Slow Innovation: I am a slow innovator at heart and appreciated an article in Forbes that explored this concept as a part of their Government Fix series. So often the changes that make the greatest difference in the lives of our community members come from listening to residents, business owners, or staff at the front lines. Even making the smallest changes that can make a big difference in people’s lives. In the Government Fix article, the author discussed a situation in which the team was charged with developing a new technology application to solve a problem with a federal program that caused a lot of frustration for international travelers. After listening to and observing users, they found that changing a few sentences in an FAQ document made a significant difference in improving user experience.

Often, the most difficult and time-consuming part of innovation is making sure that we know the problem we are solving. It’s easy to jump to tools and solutions without doing this tough work and it usually involves many hours of listening and observation. I feel fortunate to work with a Chief Information Officer, Sharon Kennedy Vickers, who leads with a focus on making sure we are solving for the right problem and co-creating solutions with our community members instead of leading with technology.

Investing in employees:  Every day I am struck by the incredible talent in local government, in my city and region, in ELGL, and in other professional groups I belong to. We are dedicated to public service and I believe we accomplish more with less than professionals in other sectors. I love seeing more and more local government agencies investing in their people through leadership institutes, innovation or process improvement training, action learning cohorts, and more. Saint Paul’s Mayor, Melvin Carter III, and our Chief Innovation Officer, Matt Larson, are both very committed to developing talent as a part of our approach to innovation.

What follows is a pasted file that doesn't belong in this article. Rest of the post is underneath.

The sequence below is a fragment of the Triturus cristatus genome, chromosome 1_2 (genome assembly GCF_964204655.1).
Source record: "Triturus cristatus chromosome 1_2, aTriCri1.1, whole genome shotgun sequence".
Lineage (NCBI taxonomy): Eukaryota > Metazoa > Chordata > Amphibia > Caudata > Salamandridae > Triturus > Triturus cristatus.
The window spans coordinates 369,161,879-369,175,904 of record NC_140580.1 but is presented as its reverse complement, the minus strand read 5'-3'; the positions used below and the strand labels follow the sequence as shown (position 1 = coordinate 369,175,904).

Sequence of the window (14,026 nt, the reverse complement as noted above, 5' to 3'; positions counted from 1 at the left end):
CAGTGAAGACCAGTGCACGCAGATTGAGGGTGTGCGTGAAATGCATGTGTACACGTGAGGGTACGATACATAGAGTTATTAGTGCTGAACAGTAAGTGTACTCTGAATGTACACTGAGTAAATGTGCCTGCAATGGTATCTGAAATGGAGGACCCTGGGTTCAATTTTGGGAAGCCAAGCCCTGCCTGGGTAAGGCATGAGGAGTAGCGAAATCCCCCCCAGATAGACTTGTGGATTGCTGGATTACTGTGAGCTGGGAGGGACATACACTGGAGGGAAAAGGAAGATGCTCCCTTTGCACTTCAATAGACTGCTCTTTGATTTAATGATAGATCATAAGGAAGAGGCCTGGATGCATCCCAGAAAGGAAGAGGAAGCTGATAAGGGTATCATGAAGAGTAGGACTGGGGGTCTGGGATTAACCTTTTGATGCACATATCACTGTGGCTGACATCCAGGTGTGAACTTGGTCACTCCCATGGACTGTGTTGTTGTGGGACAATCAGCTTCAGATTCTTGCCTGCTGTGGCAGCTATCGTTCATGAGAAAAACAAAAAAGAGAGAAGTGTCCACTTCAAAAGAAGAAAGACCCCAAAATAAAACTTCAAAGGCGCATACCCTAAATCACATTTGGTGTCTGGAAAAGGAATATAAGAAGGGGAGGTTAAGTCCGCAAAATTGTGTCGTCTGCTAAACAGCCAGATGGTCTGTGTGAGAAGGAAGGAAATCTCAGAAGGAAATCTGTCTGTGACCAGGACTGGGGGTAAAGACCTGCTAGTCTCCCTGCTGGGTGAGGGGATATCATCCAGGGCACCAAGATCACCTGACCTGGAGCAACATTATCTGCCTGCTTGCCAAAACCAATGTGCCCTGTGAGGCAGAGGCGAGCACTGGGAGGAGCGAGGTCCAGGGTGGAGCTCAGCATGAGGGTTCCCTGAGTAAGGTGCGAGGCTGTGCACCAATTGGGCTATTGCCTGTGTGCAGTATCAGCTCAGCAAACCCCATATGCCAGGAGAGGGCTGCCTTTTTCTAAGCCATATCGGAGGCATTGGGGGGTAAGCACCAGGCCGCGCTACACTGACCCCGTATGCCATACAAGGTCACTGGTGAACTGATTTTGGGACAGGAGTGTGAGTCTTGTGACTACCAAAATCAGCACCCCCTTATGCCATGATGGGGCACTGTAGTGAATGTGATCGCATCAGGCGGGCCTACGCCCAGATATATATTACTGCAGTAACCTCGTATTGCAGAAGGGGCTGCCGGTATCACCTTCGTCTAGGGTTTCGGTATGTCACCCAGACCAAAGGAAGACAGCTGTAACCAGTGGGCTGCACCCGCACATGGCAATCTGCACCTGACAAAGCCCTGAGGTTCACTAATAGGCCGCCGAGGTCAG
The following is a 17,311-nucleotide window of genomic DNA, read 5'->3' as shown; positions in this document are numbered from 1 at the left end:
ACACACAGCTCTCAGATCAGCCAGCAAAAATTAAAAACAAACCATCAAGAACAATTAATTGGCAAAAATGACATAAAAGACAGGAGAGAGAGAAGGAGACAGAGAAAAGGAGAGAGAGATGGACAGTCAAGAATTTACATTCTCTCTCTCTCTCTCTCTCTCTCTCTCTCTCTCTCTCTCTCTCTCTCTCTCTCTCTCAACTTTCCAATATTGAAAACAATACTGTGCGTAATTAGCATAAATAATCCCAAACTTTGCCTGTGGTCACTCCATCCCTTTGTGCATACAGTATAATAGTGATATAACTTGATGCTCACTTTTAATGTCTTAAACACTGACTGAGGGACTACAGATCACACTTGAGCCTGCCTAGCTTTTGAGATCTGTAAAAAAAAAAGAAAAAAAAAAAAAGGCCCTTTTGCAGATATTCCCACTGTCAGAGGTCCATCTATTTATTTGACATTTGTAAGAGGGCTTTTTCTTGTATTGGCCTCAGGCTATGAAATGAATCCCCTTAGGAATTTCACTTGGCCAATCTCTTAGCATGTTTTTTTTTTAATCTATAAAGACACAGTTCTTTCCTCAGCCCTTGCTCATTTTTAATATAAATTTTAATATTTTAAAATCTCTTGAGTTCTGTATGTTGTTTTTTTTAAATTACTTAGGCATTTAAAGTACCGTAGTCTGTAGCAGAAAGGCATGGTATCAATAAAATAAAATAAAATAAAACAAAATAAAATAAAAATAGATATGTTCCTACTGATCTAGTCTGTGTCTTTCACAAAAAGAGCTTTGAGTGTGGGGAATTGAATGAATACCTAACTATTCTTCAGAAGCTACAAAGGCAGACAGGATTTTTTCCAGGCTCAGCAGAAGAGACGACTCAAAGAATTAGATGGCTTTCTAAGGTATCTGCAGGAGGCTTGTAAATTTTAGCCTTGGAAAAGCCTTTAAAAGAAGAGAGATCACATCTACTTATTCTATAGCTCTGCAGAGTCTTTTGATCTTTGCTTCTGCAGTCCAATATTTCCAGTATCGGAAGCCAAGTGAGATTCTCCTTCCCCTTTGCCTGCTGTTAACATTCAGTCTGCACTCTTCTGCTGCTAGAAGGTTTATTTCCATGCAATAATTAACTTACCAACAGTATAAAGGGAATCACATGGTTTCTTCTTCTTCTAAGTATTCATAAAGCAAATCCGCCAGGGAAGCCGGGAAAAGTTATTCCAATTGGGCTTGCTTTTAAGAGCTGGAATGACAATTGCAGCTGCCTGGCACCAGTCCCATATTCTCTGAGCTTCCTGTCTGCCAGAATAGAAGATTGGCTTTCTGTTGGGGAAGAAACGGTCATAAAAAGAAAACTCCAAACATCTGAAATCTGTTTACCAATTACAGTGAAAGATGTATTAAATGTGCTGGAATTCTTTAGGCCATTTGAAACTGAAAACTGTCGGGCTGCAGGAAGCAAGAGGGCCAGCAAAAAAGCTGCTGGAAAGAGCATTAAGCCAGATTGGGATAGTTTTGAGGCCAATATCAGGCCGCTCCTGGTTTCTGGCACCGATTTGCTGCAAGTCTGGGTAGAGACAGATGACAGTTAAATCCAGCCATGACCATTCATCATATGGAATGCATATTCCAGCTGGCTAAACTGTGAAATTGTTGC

Proudest Career Accomplishment

One of my proudest career accomplishments was a time when I led a team that was responsive to community feedback. As the Executive Director of a food policy organization in Nashville, Tennessee, our coalition had prioritized farm-to-school in our policy agenda and we received a grant from a local health foundation to advance in the policy in our school district.

However, when we began reaching out to teachers, students, and parents they told us that are priorities were off. They told us that farm-to-school was a great idea for the long-term, but the more immediate need was that students needed more equitable access to healthy food. They wanted more fruits and vegetables, fruits and vegetables that were cut up so kids could more easily eat them. Also, we learned it was important for the school district to change its approach toward students using free and reduced lunch benefits in order to reduce the stigma around the valuable program. After learning of these immediate needs, we went back to the health foundation and received permission to re-write our grant proposal and program design. At the time, the situation felt like a failure, or a miss, but soon we realized that we had built trust with our partners and staff to have these tough conversations, and we exhibited the courage to change course.